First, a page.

So you’ve got the means to employ your subjects; here comes the second dose of strategy. You’re limited to a certain number of followers at any one time, so you have to make them count. The others will tootle around town in delightfully clockwork AI routines while you set out on adventures. Only those adventures won’t get far if you, say, take four farmers to fight a poison-spewing snail beast. You’ll need soldiers instead, but then how will you dig up gold? Best take one farmer. But he won’t whip you up the necessary bridge, so it’s carpenters you need…
Decisions pile up at a rapid rate. All you’re doing is approaching people and tapping B to shanghai them into your army, but that choice largely decides between victory and defeat. You could play it safe and ferry only the required workers back and forth as and when they’re needed, but as the game progresses and distances involved grow, you’ll not only need to slicken up your act, you’ll want to. Storming around with a posse of 30 miners is funny in a mad King George III kind of way, but there’s real satisfaction in knowing you assembled a perfect team. It makes you feel, well, kingly.
It paints quite a nice picture of expansion, too. You won’t know what that dream team is until you’ve ventured into foreign lands and had your arse handed to you by a dragon/fallen log/giant egg, so you’ll have to scout it out first. Dipping your toes in the water and deducing what manpower is needed to suck it dry is such cunning fun that it’s no wonder the olden days were as invasion-heavy as they were. Hell, why did we ever stop invading?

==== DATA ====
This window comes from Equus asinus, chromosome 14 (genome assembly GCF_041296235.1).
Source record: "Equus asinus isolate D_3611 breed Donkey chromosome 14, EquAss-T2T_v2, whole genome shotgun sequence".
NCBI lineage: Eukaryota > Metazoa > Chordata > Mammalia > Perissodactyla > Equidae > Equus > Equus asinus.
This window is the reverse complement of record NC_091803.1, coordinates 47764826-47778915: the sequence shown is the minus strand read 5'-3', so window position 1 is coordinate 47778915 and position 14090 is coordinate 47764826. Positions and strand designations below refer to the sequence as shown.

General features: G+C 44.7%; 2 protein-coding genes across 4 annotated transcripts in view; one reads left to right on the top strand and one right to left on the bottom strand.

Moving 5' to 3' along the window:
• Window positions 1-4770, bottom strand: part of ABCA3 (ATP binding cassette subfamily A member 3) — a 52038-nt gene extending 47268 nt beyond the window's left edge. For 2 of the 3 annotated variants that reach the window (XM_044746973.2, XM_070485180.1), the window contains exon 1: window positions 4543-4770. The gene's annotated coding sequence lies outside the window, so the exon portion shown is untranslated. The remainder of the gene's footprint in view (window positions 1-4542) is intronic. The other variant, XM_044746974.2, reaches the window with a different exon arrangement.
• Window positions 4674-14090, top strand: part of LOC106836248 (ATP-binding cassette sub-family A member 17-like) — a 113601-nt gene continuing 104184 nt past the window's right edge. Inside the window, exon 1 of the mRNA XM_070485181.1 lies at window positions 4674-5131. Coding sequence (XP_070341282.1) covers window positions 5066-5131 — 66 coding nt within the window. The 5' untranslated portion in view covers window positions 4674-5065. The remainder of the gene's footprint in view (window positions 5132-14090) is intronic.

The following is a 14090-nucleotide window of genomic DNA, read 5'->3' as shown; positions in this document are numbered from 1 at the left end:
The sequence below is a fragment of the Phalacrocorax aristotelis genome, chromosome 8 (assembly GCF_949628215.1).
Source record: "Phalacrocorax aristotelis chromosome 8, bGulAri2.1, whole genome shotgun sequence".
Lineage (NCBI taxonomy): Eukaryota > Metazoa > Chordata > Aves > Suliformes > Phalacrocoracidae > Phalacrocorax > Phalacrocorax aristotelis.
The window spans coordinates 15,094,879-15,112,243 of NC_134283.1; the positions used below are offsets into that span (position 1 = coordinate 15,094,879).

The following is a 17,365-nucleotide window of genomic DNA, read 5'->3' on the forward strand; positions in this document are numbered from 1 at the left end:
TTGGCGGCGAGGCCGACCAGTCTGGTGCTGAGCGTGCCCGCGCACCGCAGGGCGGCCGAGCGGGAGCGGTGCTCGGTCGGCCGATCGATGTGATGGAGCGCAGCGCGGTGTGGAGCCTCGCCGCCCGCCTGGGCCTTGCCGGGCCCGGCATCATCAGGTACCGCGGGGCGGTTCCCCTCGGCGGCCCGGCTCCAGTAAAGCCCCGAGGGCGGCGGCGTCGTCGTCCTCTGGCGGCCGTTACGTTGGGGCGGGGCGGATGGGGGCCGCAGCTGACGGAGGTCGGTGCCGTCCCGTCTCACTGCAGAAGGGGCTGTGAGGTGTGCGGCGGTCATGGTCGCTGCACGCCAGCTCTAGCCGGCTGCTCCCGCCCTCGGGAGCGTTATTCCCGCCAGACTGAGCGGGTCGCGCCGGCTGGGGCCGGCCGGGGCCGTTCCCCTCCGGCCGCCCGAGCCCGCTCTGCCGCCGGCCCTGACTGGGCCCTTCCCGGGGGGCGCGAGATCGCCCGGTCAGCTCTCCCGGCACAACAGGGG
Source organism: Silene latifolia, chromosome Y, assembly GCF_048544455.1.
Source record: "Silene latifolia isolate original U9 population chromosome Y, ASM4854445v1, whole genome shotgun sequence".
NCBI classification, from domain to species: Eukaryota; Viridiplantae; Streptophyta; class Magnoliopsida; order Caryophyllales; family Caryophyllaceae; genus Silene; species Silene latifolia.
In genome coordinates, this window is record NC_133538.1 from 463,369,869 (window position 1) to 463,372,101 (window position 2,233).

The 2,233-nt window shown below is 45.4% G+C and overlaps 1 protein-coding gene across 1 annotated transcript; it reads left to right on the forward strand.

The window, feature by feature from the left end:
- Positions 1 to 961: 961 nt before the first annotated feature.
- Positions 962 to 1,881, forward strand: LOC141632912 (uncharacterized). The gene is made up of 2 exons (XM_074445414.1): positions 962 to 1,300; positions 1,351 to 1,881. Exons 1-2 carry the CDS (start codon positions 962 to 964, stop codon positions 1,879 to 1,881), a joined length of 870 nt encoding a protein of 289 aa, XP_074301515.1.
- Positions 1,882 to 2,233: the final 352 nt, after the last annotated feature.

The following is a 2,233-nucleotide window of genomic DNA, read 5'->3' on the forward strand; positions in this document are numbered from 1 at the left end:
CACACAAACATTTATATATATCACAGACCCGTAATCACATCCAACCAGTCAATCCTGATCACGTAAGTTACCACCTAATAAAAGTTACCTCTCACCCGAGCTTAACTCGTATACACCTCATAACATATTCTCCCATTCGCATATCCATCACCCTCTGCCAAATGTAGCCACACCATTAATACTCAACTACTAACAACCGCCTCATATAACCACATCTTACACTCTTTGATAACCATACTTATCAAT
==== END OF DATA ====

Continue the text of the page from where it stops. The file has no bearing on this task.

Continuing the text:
Pulling off a really good invasion, however, is a different matter entirely. Even with the infrastructure and the right men, you can’t just turn up and expect to be handed the land deeds on a silver platter. No, it’s bloodshed or home time for you. Commanding your troops redefines the phrase ‘deceptively simple’. Technically speaking, you press A to send a citizen to perform his chosen action (fight, dig, build) and press B to retreat. First of all, don’t be ashamed of the retreat button – it’s your friend and it’ll save your life.
Funnily enough, enemies don’t like having 20 soldiers pounding on their skulls and will retaliate. The secret is to pay attention to attack patterns and heed enemy intel to make sure your men attack when beasts are at their least harmful. When the dragon has his back to you? Stab that fool. When smoke is billowing from his nostrils? Flee. It sounds obvious but, as with anything in Little King’s Story, Marvelous find ways of increasing the scope of the challenge.
What about multiple enemies, unreachable foes and environmental hazards? Overcoming them from a theoretical standpoint is half the battle, but enacting the plan is something else entirely. Learn to use the D-pad. With it you can change battle formations and decide which order your men will attack in. It’s no more (actually quite a lot less) than any strategy game would ask of you; Little King’s Story just has the guts to dump you, a frail child, in the heart of it all. Good luck keeping a clear head.